Unusual personal histories are revealed through original drawings for books created by artists David Small, Ellen Forney, John “Derf” Backderf, and Gilad Seliktar. In Stitches, David Small’s 1950s aspiring upper-middle class family unravels when his well-intentioned radiologist father over-radiated him, causing juvenile thyroid cancer; he accidentally discovers the relationship between his mother and her female lover; and a dementia-addled grandmother puts his well-being at serious risk. Forney’s Marbles brings a unique perspective to bipolar disorder. Through her drawings and text, she brings the viewer up close to her hair-raising manias and bottomless depressions, medications and talk therapy. Her drawings and journals are in the form of an installation. Gilad Seliktar, an Israeli artist, illustrated a book, Farm 54, with poetic text written by his sister, Galit. They gleaned material from their idealistic upbringing in a kibbutz and experiences and emotions during required military service.

John “Derf” Backderf’s drawings are from My Friend Dahmer, a first person account of his oddball Akron area high school friend, Jeffrey Dahmer, who became a high-profile serial killer. Through Derf’s drawings, as well as in other works, he gives the viewer reason to ruminate upon the childhoods of other Ohio serial rapists and killers, such as Michael Madison and Anthony Sewell, and sexual predator-kidnapper Ariele Castro.

Peter Kuper, Lance Tooks, and Sandy Jimenez have worked together on Kuper and Seth Tobocman’s World War 3 Illustrated, a politically charge journal. Kuper’s autobiographical graphic narratives are self-obsessed tales of youthful sexual exploration. Known for his 17-year stewardship of “Spy vs. Spy” in Mad Magazine, he publishes travel sketchbooks, most recently Diario de Oaxaca. Tooks is celebrated for his lovely female alter ego, Narcissus, a self-reliant black woman who mystically disappears in the ocean near Spain’s enchanting Alhambra. Jimenez is a first-generation American of Dominican Republic heritage and grew up in the Bronx badlands. His narratives speak to the dichotomy between his indigent neighborhood and his scholarship years at a privileged private high school and top-tier college education.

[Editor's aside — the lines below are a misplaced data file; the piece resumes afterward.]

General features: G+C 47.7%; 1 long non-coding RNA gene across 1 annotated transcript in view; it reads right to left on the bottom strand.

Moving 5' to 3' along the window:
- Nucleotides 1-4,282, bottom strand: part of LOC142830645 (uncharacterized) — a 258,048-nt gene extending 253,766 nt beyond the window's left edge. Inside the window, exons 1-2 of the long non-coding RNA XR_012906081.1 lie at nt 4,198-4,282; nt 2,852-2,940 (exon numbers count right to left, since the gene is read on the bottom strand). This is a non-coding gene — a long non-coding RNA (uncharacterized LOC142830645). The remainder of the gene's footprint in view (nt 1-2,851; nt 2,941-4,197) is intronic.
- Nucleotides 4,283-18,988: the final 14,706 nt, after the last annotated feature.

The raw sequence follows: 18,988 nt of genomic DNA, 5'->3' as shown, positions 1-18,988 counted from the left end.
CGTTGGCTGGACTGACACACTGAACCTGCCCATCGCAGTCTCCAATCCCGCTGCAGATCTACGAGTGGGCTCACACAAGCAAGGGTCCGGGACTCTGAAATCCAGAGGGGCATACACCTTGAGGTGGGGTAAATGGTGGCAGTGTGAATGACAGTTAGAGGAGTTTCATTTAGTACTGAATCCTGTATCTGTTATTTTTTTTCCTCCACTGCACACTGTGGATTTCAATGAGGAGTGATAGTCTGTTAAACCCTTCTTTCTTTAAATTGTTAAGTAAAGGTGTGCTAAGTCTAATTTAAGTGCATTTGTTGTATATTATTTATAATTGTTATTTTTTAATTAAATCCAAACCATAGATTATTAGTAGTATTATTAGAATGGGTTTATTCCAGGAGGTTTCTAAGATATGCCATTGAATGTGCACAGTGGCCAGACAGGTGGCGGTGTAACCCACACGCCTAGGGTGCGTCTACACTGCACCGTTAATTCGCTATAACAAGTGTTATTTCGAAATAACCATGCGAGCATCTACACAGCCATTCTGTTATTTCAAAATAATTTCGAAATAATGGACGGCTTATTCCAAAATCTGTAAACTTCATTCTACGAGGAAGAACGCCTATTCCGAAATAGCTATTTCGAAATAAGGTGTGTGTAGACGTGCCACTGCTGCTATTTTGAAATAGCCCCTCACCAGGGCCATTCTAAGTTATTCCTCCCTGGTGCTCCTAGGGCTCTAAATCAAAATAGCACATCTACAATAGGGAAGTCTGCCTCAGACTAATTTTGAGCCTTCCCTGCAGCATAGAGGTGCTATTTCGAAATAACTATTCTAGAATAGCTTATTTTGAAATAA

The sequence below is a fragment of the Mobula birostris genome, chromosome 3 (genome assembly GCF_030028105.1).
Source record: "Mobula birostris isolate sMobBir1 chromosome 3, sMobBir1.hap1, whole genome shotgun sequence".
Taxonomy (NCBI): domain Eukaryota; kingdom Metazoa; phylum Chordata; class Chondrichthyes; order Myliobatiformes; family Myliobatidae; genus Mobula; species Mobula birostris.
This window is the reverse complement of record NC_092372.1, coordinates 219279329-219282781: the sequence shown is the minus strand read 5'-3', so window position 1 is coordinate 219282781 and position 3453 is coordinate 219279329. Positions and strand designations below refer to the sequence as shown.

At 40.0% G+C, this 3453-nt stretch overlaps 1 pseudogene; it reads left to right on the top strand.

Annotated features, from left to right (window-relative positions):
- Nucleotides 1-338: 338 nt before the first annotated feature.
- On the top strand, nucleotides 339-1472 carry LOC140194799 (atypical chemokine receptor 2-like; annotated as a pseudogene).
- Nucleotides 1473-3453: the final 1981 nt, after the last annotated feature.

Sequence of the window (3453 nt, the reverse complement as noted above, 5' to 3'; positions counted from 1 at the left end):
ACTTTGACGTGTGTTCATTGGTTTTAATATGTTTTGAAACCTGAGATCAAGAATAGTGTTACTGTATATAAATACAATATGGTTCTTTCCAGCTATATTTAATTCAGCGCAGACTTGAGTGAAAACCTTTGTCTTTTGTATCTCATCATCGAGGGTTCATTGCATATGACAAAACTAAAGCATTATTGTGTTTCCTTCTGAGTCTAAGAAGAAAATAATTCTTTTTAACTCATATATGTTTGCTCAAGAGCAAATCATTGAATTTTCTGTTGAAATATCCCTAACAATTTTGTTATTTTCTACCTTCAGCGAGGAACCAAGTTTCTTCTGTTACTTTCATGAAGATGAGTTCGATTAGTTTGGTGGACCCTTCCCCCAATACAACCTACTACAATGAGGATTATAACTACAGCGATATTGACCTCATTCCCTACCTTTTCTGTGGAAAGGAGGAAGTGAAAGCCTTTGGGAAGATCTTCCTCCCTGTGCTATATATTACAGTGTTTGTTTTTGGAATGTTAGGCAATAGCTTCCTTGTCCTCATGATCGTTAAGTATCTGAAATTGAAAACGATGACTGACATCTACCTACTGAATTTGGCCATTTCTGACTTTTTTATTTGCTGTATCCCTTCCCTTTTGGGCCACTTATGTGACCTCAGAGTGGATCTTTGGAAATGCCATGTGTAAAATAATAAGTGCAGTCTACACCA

Artists working in other media include sculptors Melissa Stern and Mark Newport. Stern’s Talking Cure consists of 12 ceramic sculptures with comix sensibilities. Each is enhanced by audios by 12 New York writers and read by 12 New York actors. The results are compelling and amusing confessional rants. Newport’s alter egos appear in the form of eight-foot long hand-knit superhero costumes that hang like skins. The Stedman Gallery will feature his less familiar characters, including Argyleman, Sweaterman, and Y-man. A video of his super-powered knitting accompanies the costumes.

Painters and printmakers include Arpita Singh, Hiro Sakaguchi, and Marcus Benavides. Singh is a mature Indian artist whose works on paper reference her male-dominated society with subtle images and text implying violence. Philadelphia-based Sakaguchi’s pastel-colored landscape paintings recall his post nuclear 1960s childhood in Japan with sci-fi monsters and space ships. Benavides recently settled in Philadelphia from Wisconsin. His large-scale black and white woodcuts reference the style of R. Crumb, but suggest the saintliness of street people and are a counterpoint to Justin Green’s response to Catholicism.